- The Washington Times - Friday, February 6, 2015

The veterans group Warfighter Foundation is claiming that Eddie Ray Routh, the suspected killer of former U.S. Navy SEAL Chris Kyle and Chad Littlefield, never saw military battle — and doesn’t have PTSD, as his defense team suggests.

Widow Taya Kyle said similarly during a recent Fox News interview, claiming that the post-traumatic stress disorder claimed by Mr. Routh and his legal team is a narrative they want to push — but one that’s not likely true, she said.

The information could dramatically alter the direction of Mr. Routh’s murder trial, which is in the jury selection stage.

At the same time, the group doesn’t provide conclusive evidence to back its claims, The Blaze first reported.

Mr. Routh and his attorneys are claiming that he shot Kyle and Littlefield in February 2013 at a gun range because of his post-traumatic stress disorder that stemmed from his military service.

The Warfighter Foundation put out this online message: “The Warfighter Foundation is currently seeking Marines that served with or knew Eddie Routh. As well as any other individuals that could provide further details in regards to Mr. Routh. It is imperative that you contact us.”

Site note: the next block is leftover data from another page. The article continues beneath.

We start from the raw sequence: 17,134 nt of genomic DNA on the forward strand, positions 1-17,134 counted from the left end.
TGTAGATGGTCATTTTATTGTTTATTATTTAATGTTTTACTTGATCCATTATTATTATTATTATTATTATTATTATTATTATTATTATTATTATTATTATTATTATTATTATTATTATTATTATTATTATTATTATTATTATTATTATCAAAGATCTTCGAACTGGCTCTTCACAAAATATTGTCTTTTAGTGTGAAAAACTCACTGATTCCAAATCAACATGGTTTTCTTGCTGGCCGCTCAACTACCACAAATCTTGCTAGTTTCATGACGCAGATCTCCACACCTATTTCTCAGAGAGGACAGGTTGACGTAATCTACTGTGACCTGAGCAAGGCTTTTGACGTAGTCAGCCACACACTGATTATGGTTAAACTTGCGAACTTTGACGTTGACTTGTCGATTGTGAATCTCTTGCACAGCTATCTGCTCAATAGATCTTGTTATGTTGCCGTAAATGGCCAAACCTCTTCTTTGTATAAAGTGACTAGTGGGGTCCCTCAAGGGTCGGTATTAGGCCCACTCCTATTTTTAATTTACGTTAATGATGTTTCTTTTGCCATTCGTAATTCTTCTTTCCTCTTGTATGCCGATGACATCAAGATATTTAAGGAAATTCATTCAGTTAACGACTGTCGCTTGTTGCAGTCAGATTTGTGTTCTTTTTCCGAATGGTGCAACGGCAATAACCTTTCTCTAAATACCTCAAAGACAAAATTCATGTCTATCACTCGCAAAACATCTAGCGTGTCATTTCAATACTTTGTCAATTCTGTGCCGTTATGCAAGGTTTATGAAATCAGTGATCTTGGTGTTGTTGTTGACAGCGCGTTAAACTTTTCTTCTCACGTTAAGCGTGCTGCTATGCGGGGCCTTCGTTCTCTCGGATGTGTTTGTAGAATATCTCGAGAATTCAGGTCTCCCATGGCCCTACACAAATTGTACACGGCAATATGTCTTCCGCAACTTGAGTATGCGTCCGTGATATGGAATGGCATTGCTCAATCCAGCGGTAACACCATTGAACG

The group’s president, Spencer Walker, said Mr. Routh’s claim of PTSD seems suspect.

“Basically, we are trying to conclude what led up over the course of [Routh’s] military service that led to February 2, 2013,” Mr. Walker said, in an interview with the The Blaze. “None of us believe it was PTSD.”

And in a Facebook post in late January, The Warfighter Foundation spoke bluntly about members’ doubts.

“Okay, time to put an mend to this whole discussion that Eddie Routh suffered from PTSD. For those of you who do not know, Eddie Routh is the murderer of US Navy SEAL Chris Kyle. Eddie Routh served one tour in Iraq in 2007, at Balad Air Base (the 2nd largest U.S. installation in IRaq), with no significant events. No combat experience. Let me say that again, he NEVER SAW COMBAT or any aspect of traumatic events associated with a combat deployment (i.e. incoming mortar or rocket fire). He never left the base, EVER,” the Facebook post said.

The Warfighter Foundation suggests Mr Routh has “psychological problems that were not associated with his service,” the Daily Mail reported.

• Cheryl K. Chumley can be reached at cchumley@washingtontimes.com.

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